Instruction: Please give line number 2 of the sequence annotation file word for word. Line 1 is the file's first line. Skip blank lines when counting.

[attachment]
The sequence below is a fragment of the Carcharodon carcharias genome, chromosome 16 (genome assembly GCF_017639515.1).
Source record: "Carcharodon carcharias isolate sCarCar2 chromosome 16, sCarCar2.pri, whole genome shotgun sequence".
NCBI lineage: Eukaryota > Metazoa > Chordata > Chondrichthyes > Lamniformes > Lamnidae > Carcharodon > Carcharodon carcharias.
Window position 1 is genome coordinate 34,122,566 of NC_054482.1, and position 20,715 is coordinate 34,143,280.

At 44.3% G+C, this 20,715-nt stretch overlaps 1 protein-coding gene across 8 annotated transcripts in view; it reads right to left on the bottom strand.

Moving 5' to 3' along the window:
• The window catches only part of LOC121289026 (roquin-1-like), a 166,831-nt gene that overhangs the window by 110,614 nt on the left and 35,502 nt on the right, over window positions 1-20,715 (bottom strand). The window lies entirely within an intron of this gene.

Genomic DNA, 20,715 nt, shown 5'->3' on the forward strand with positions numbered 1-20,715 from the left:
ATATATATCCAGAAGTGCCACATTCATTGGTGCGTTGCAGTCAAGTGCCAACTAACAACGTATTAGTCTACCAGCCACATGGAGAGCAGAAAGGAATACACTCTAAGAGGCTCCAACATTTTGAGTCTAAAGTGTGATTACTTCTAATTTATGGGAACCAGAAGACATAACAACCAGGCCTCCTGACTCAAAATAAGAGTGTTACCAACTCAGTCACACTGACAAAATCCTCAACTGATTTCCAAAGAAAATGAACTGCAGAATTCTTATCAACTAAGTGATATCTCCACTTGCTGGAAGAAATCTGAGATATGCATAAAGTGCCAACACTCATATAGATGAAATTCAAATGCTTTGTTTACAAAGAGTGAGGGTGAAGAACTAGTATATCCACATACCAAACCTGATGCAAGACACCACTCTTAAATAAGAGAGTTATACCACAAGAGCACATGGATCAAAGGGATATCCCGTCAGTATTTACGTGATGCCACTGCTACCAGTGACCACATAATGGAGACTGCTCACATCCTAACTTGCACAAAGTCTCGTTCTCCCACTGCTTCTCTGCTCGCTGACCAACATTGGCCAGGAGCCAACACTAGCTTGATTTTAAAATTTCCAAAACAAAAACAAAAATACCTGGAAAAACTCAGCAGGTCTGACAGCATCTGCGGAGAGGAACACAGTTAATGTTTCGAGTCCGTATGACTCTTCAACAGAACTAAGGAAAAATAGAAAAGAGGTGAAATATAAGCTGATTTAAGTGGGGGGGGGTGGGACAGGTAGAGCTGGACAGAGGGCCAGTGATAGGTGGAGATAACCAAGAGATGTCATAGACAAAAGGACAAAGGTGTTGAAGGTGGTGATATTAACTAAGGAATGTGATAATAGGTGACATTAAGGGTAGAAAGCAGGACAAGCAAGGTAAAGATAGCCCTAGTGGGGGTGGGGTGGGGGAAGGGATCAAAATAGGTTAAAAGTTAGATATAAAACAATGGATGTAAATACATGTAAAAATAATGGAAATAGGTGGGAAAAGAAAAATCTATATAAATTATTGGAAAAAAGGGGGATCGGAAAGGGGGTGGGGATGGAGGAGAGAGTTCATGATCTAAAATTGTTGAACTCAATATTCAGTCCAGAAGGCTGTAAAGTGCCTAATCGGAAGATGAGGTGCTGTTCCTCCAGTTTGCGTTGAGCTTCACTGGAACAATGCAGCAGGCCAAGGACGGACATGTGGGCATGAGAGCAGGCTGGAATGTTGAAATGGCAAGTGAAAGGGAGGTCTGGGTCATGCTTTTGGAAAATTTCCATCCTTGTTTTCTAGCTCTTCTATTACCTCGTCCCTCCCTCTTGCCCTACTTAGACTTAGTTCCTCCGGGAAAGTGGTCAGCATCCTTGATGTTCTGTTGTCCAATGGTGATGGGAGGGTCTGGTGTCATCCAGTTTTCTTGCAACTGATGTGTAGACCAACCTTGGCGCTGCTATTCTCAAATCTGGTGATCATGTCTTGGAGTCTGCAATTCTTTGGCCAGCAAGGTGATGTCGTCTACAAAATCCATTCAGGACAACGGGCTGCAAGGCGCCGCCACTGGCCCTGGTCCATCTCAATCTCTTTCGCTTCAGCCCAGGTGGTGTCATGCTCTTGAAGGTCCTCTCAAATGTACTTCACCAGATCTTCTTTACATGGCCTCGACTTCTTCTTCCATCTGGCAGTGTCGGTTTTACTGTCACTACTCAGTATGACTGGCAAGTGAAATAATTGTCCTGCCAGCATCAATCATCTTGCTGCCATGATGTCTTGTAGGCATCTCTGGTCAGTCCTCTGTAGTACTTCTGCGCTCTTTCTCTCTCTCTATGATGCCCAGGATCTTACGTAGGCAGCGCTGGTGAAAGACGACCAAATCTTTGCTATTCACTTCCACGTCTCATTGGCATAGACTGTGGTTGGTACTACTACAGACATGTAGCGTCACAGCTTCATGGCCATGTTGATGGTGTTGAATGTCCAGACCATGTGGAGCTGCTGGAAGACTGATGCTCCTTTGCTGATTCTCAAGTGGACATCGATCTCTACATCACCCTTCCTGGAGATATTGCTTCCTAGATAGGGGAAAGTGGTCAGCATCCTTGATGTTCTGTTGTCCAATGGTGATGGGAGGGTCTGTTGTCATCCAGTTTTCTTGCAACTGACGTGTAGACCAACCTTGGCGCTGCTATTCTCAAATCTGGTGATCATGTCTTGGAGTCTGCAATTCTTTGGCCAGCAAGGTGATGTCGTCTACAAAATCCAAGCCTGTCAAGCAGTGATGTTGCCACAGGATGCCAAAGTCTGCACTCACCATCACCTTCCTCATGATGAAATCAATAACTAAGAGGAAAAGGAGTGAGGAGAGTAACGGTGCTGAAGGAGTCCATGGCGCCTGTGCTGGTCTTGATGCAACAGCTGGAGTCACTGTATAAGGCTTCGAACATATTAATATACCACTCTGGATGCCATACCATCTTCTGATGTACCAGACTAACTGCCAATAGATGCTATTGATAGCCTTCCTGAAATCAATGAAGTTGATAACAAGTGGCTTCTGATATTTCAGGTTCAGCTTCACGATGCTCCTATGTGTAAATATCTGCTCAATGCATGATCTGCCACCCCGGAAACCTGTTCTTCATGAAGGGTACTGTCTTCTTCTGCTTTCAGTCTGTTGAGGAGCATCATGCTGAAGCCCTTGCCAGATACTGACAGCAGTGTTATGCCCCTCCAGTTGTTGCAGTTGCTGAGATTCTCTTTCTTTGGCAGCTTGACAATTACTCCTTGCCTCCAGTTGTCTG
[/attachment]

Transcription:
Source record: "Carcharodon carcharias isolate sCarCar2 chromosome 16, sCarCar2.pri, whole genome shotgun sequence".